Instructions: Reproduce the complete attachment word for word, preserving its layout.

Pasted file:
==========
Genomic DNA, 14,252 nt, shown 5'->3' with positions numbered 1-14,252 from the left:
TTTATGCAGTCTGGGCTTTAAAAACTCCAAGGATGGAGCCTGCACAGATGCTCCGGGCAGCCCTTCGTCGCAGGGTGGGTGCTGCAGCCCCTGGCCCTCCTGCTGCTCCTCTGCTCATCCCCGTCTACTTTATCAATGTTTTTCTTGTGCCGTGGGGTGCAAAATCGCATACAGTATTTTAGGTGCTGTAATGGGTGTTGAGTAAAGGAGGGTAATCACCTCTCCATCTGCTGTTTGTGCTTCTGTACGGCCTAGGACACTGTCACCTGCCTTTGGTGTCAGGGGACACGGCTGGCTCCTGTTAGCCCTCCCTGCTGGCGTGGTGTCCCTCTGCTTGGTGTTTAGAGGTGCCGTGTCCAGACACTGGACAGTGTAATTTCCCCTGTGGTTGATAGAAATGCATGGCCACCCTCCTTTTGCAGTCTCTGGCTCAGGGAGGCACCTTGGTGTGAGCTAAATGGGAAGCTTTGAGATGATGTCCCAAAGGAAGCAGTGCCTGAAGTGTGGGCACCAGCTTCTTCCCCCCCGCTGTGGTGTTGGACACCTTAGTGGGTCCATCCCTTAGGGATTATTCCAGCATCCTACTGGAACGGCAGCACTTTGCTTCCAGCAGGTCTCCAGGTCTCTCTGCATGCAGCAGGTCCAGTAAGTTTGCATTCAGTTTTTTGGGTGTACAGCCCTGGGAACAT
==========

Genomic DNA, 14,252 nt, shown 5'->3' with positions numbered 1-14,252 from the left:
TTTATGCAGTCTGGGCTTTAAAAACTCCAAGGATGGAGCCTGCACAGATGCTCCGGGCAGCCCTTCGTCGCAGGGTGGGTGCTGCAGCCCCTGGCCCTCCTGCTGCTCCTCTGCTCATCCCCGTCTACTTTATCAATGTTTTTCTTGTGCCGTGGGGTGCAAAATCGCATACAGTATTTTAGGTGCTGTAATGGGTGTTGAGTAAAGGAGGGTAATCACCTCTCCATCTGCTGTTTGTGCTTCTGTACGGCCTAGGACACTGTCACCTGCCTTTGGTGTCAGGGGACACGGCTGGCTCCTGTTAGCCCTCCCTGCTGGCGTGGTGTCCCTCTGCTTGGTGTTTAGAGGTGCCGTGTCCAGACACTGGACAGTGTAATTTCCCCTGTGGTTGATAGAAATGCATGGCCACCCTCCTTTTGCAGTCTCTGGCTCAGGGAGGCACCTTGGTGTGAGCTAAATGGGAAGCTTTGAGATGATGTCCCAAAGGAAGCAGTGCCTGAAGTGTGGGCACCAGCTTCTTCCCCCCCGCTGTGGTGTTGGACACCTTAGTGGGTCCATCCCTTAGGGATTATTCCAGCATCCTACTGGAACGGCAGCACTTTGCTTCCAGCAGGTCTCCAGGTCTCTCTGCATGCAGCAGGTCCAGTAAGTTTGCATTCAGTTTTTTGGGTGTACAGCCCTGGGAACAT